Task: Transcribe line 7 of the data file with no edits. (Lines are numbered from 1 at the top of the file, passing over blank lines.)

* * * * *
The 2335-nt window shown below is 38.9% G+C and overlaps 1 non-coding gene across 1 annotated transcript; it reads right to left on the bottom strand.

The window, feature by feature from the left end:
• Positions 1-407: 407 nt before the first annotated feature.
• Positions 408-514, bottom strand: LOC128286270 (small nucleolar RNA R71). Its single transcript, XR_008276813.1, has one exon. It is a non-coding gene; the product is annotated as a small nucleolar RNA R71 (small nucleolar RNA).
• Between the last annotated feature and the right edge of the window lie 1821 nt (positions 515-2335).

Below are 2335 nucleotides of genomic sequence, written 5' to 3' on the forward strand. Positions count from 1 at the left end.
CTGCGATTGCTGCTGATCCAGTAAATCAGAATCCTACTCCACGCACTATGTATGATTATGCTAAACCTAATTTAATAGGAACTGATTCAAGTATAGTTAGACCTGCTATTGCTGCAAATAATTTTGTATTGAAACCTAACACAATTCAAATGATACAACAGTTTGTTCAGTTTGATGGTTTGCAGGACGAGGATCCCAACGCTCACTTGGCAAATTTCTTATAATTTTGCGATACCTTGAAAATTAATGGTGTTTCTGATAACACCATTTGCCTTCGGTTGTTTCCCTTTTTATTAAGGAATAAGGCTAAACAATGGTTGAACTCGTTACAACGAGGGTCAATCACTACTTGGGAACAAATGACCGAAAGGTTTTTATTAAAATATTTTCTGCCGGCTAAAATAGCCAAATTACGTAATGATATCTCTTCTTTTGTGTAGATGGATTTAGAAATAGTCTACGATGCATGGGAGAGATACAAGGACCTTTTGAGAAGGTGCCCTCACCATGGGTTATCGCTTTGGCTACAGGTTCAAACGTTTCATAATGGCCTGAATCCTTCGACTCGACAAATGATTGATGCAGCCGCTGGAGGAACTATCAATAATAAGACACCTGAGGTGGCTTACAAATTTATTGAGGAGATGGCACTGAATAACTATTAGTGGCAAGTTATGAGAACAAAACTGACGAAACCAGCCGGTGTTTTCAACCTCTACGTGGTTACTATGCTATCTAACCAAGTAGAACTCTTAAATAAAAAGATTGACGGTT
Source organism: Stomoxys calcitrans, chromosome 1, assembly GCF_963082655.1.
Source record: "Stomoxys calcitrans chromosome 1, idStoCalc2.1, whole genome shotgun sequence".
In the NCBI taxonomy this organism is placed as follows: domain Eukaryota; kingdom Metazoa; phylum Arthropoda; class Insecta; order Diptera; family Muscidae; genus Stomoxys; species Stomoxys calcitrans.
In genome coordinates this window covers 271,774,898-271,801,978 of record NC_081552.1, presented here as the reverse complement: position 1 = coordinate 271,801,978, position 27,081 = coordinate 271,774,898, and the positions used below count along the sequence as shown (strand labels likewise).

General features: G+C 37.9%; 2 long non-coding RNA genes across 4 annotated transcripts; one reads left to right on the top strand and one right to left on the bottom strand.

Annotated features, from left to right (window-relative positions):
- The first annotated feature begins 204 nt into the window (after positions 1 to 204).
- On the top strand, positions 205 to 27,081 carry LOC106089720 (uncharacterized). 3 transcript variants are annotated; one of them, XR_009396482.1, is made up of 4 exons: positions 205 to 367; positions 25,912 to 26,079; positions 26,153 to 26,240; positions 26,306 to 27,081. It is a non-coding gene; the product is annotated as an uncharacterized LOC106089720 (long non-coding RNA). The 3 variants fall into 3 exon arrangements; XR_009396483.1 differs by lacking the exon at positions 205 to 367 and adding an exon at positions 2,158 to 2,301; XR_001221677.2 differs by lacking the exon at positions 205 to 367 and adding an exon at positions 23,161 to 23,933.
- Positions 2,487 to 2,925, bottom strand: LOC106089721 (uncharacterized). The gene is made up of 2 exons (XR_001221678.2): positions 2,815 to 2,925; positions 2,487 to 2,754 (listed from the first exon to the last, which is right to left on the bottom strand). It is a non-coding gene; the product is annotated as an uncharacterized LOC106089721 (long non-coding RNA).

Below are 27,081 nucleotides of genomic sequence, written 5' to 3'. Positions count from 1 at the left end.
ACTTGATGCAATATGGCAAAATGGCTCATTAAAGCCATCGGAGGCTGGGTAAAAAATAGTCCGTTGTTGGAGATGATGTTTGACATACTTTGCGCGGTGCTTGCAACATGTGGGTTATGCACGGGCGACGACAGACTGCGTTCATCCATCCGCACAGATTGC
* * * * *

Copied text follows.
CTGCGATTGCTGCTGATCCAGTAAATCAGAATCCTACTCCACGCACTATGTATGATTATGCTAAACCTAATTTAATAGGAACTGATTCAAGTATAGTTAGACCTGCTATTGCTGCAAATAATTTTGTATTGAAACCTAACACAATTCAAATGATACAACAGTTTGTTCAGTTTGATGGTTTGCAGGACGAGGATCCCAACGCTCACTTGGCAAATTTCTTATAATTTTGCGATACCTTGAAAATTAATGGTGTTTCTGATAACACCATTTGCCTTCGGTTGTTTCCCTTTTTATTAAGGAATAAGGCTAAACAATGGTTGAACTCGTTACAACGAGGGTCAATCACTACTTGGGAACAAATGACCGAAAGGTTTTTATTAAAATATTTTCTGCCGGCTAAAATAGCCAAATTACGTAATGATATCTCTTCTTTTGTGTAGATGGATTTAGAAATAGTCTACGATGCATGGGAGAGATACAAGGACCTTTTGAGAAGGTGCCCTCACCATGGGTTATCGCTTTGGCTACAGGTTCAAACGTTTCATAATGGCCTGAATCCTTCGACTCGACAAATGATTGATGCAGCCGCTGGAGGAACTATCAATAATAAGACACCTGAGGTGGCTTACAAATTTATTGAGGAGATGGCACTGAATAACTATTAGTGGCAAGTTATGAGAACAAAACTGACGAAACCAGCCGGTGTTTTCAACCTCTACGTGGTTACTATGCTATCTAACCAAGTAGAACTCTTAAATAAAAAGATTGACGGTT